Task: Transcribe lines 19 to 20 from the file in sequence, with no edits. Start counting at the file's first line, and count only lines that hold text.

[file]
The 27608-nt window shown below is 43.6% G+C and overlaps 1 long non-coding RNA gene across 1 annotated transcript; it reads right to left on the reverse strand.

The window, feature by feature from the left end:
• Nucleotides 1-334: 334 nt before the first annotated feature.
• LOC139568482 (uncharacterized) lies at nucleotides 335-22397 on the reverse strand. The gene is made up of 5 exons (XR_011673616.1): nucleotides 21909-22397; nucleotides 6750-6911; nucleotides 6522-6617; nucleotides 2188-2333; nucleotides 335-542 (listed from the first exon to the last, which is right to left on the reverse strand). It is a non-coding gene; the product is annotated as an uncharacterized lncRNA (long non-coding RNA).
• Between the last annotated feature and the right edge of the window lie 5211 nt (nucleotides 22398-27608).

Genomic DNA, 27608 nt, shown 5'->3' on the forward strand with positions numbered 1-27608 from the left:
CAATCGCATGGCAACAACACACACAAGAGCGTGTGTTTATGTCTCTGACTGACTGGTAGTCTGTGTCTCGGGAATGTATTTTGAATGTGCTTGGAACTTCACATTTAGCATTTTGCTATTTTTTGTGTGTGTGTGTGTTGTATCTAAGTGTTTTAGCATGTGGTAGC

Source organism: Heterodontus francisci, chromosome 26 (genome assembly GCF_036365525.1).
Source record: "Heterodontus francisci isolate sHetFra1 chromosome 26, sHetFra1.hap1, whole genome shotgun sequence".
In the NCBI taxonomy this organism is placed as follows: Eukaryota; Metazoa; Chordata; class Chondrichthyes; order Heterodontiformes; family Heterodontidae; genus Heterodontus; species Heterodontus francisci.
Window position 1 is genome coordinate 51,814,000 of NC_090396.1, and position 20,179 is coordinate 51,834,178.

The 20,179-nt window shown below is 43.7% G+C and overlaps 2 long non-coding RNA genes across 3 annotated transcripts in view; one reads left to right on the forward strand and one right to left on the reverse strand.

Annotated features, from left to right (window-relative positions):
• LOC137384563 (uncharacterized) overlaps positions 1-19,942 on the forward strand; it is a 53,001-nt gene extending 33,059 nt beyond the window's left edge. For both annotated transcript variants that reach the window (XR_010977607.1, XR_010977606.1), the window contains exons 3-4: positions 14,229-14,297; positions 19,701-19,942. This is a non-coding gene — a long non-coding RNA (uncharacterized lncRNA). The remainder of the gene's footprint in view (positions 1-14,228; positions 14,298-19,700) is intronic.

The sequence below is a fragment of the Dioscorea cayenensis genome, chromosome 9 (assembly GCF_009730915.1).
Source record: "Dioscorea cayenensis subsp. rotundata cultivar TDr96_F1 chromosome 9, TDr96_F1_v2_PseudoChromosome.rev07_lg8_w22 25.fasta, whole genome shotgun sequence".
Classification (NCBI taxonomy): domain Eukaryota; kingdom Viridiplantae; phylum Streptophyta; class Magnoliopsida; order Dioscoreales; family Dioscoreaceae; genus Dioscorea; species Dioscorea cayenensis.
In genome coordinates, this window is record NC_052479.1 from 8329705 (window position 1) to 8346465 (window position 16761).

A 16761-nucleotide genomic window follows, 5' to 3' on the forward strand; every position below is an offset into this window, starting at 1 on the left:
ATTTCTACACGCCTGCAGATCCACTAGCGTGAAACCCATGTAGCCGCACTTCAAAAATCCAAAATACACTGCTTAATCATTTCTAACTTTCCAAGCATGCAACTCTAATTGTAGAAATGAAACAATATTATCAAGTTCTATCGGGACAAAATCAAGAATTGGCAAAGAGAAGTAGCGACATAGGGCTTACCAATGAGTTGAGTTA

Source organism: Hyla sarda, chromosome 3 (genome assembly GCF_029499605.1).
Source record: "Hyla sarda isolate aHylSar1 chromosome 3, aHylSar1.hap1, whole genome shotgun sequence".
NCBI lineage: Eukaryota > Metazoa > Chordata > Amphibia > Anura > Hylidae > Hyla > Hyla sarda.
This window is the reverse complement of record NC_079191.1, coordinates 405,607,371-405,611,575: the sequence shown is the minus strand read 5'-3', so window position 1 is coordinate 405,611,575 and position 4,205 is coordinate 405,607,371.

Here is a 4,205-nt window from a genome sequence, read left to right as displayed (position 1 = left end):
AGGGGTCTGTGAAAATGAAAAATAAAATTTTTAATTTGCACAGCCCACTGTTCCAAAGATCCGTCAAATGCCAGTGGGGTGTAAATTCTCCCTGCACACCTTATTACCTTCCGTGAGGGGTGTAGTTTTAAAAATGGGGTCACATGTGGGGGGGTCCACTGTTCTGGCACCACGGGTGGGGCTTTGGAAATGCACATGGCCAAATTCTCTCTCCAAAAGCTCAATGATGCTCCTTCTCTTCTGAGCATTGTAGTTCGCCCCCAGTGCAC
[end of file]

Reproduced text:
A 16761-nucleotide genomic window follows, 5' to 3' on the forward strand; every position below is an offset into this window, starting at 1 on the left:
ATTTCTACACGCCTGCAGATCCACTAGCGTGAAACCCATGTAGCCGCACTTCAAAAATCCAAAATACACTGCTTAATCATTTCTAACTTTCCAAGCATGCAACTCTAATTGTAGAAATGAAACAATATTATCAAGTTCTATCGGGACAAAATCAAGAATTGGCAAAGAGAAGTAGCGACATAGGGCTTACCAATGAGTTGAGTTA